Pittsburgh can take pride in the welcome it gave to abolition leaders during their visit in 1847, Pitt history professor Laurence Glasco said.
"Western Pennsylvania and Ohio were centers of anti-slavery activity," Mr. Glasco said in a recent interview. The abolition movement began in places like Boston, but it gained strength among whites in the Midwest. Farmers, workers and small business people all saw it in their interest to oppose slavery, he said.
Mr. Glasco, an associate professor at the University of Pittsburgh, is an expert on the region's black history.
"Abolition got tied up with the idea of 'free soil,' and rural populations saw slavery as something that would harm white people," he said. "They feared that slave owners would repeat the pattern in the South: buy up large tracts of the best land and run their plantations with slaves. They said, 'Gee, a white guy can't compete with that.' "
That economic argument was linked with a spiritual one, Mr. Glasco explained. As religious revivals swept through the region, more and more people came to regard slavery as a moral crime.
In the years before the Civil War, Pittsburgh was only 40 miles east of the border with slave-holding Virginia, now West Virginia. "Until runaway slaves could reach black neighborhoods in Pittsburgh, they had to count on friendly whites to shelter them," Mr. Glasco said. The homes and farms of white supporters became stops on the what was known as the Underground Railroad.
The advantage could be two-way. "Rural whites could take in runaways, have them do some chores, give them a little money and send them on their way," he said.
When William Lloyd Garrison and Frederick Douglass brought their abolition campaign to Pittsburgh in August 1847, Garrison, the white anti-slavery activist, was seen as more radical than Douglass, a former slave.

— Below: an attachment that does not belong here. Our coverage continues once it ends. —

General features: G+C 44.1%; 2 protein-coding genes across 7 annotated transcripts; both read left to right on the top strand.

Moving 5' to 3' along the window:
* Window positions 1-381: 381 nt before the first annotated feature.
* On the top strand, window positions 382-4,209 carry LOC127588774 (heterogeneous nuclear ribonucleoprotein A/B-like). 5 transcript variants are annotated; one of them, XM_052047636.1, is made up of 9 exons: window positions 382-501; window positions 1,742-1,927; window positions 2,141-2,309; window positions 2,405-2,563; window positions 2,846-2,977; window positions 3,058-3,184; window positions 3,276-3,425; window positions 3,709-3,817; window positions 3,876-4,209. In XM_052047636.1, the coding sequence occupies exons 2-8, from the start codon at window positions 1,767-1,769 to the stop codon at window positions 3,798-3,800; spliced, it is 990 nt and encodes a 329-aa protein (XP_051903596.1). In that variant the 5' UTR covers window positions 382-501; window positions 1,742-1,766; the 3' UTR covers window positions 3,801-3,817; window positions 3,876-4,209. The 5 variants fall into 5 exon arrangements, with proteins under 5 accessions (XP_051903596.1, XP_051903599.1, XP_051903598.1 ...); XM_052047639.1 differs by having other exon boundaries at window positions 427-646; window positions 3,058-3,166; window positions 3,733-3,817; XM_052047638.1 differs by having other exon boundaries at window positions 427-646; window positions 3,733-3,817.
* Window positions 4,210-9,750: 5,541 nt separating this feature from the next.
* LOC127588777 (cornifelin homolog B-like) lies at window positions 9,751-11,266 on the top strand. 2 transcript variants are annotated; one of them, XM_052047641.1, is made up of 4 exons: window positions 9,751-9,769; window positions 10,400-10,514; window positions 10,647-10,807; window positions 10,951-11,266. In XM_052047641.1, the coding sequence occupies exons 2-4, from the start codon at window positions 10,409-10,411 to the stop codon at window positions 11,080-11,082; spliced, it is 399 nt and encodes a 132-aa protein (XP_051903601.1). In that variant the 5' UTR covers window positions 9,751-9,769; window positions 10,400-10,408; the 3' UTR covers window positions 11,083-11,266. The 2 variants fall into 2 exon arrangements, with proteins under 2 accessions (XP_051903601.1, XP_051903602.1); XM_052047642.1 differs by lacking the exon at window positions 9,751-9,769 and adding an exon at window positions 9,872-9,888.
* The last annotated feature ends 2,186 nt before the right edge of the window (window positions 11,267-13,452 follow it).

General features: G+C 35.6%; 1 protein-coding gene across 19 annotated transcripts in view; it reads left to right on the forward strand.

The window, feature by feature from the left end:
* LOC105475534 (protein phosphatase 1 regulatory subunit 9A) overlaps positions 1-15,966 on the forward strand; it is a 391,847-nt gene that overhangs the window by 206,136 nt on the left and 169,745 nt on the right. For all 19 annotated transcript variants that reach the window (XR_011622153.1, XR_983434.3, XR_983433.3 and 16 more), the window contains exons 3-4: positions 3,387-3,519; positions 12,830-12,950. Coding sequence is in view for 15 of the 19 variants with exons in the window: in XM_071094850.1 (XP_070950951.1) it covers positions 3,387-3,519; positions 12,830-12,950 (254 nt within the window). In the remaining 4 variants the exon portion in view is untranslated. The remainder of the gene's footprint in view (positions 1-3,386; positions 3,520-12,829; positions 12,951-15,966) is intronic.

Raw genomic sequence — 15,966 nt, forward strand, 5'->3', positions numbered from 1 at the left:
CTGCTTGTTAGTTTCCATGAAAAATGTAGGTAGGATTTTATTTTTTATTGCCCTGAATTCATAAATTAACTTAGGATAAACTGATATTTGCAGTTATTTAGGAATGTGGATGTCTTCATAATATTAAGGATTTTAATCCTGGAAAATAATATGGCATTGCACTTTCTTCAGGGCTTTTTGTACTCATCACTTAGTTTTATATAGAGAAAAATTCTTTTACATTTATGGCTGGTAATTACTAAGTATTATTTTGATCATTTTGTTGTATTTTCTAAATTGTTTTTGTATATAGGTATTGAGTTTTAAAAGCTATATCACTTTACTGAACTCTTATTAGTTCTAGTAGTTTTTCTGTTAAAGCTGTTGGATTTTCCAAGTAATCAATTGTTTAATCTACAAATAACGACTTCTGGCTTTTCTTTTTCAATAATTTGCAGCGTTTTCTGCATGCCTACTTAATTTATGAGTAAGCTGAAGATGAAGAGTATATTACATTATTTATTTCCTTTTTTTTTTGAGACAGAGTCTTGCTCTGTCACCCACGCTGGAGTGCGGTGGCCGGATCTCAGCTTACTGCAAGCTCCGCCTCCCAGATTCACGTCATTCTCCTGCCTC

"Garrison was so fanatic that he gave speeches where he would tear up copies of the Constitution," Mr. Glasco said. "He feuded with anti-slavery people who just wanted to keep slavery from spreading. He wanted immediate emancipation."
For Garrison it was literally true that some of his best friends were black. "A number of white abolitionists were against slavery, but they were not comfortable around blacks," Mr. Glasco said. "Garrison would break bread and enjoy the company of black people, accepting them as equals and brothers."
Douglass was more pragmatic and sought to build political alliances to support emancipation and civil rights, including the right to vote, for African-Americans, Mr. Glasco said.
Douglass believed African-Americans were fully Americans. "His position was 'We belong here, we are going to stay here and we will make this country live up to its ideals,' " Mr. Glasco said.
In contrast to Pittsburgh's Martin Delany, Douglass opposed colonization plans that would have relocated African-Americans to Africa, Haiti or other territory outside the United States.
"Douglass was a towering figure, and he brought the rest of the country's black population along with him," Mr. Glasco said. "As a result we've never had a tradition of black sedition or rebellion against the United States -- despite some of the things black people endured."
Len Barcousky: firstname.lastname@example.org or 724-772-0184.